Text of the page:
Steve Hackett: Around The World At The Edge Of Light

by John A. Wilcox

The 1 constant in my many conversations with Steve Hackett is that there are no constants! Our conversations flow wherever they flow. This time the main subject was his exceptional new release: At The Edge Of Light. We discussed a few songs, but within that, so very much more! Join us...

PS: A very adventurous album, I must say.

SH: Yeah, it is. Very happy with it. Very pleased with it. Now I've lived with it a while so it seems like an old friend. I've lived through the honeymoon period of it and I'm through to the other side. There's a time when you listen to an album and you think I see no wrong. I hear no blemishes. I've been through the other side of that as well. Here I am now, already moving on. Bonus tracks for the Japanese and all that kind of stuff. I've been working very quickly on other peoples stuff as well. Quite a few events since then.

PS: What about this album could you not have done, say, 10 years ago?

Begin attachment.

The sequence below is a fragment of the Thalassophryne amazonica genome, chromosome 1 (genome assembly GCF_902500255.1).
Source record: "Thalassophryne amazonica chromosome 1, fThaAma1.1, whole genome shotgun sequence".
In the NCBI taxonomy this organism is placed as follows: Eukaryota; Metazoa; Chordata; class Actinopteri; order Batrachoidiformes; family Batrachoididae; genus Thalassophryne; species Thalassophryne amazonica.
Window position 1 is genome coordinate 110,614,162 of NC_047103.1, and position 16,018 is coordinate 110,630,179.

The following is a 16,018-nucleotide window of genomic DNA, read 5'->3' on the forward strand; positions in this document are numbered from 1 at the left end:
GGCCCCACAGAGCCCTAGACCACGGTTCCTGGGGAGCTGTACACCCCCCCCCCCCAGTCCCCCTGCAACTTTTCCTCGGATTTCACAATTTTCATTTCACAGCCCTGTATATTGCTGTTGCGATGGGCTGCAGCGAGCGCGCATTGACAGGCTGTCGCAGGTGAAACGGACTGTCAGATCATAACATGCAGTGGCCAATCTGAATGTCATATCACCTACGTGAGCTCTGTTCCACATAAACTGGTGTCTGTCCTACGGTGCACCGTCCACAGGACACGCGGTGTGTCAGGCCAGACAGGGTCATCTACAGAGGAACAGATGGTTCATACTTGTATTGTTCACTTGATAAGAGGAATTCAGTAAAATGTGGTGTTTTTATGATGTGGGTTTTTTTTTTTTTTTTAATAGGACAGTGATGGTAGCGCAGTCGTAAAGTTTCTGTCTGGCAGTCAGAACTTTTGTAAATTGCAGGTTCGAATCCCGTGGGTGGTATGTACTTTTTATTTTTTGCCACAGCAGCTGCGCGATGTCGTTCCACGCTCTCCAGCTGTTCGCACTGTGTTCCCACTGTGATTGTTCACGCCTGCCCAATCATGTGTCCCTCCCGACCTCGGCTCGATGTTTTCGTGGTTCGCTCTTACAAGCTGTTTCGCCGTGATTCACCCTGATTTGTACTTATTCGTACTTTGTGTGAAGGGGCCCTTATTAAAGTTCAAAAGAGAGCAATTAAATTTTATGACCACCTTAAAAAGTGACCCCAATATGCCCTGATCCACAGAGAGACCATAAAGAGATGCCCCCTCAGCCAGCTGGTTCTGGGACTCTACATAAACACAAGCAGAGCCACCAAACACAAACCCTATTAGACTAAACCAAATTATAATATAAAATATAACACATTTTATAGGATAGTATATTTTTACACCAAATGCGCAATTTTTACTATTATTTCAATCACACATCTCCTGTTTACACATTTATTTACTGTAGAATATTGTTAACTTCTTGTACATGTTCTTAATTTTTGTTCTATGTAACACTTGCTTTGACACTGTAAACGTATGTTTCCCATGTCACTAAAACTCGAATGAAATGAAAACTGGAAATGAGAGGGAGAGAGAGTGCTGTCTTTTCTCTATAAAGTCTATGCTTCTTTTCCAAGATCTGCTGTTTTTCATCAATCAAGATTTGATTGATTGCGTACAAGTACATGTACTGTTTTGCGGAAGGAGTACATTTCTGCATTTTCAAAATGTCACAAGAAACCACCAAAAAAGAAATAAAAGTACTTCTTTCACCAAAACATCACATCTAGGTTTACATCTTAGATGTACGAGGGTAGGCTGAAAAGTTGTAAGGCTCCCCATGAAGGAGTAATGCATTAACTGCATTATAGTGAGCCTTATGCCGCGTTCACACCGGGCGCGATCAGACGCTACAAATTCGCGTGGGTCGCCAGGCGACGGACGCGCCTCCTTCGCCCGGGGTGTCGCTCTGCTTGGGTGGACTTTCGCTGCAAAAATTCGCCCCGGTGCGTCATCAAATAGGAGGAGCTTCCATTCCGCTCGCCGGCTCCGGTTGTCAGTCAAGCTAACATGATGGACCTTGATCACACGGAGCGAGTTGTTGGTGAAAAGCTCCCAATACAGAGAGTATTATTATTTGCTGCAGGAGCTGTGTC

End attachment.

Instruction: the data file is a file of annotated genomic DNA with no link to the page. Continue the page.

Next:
SH: Well I think the technology perhaps wasn't there to do some of the stuff that we've done on this. The difference between performance and sample - those things break down quite a lot with modern recording, I find. Because you're kind of cannibalizing yourself all the time, but it's still a wonderful adventure. I can't tell you exactly what you couldn't do. Probably tons of it. But I think that the main change is in the machine called "me." That moves on, so the parameters get wider and it gets more ambitious as you move on. There's certain things vocally that I wouldn't have been able to do some years ago. Wearing my singer's hat, there are various things that I wanted to do. To work with different vocal styles and different vocal groups. Regular harmonies and gospel influence and country blues influence and then some chorale influence. Probably a whole bunch of things as well. The vocals are, for me, extremely ambitious without pushing anything. I'm not singing any of those vocals with a hard edge at all. I'm not letting rip, so I'm crooning through it all.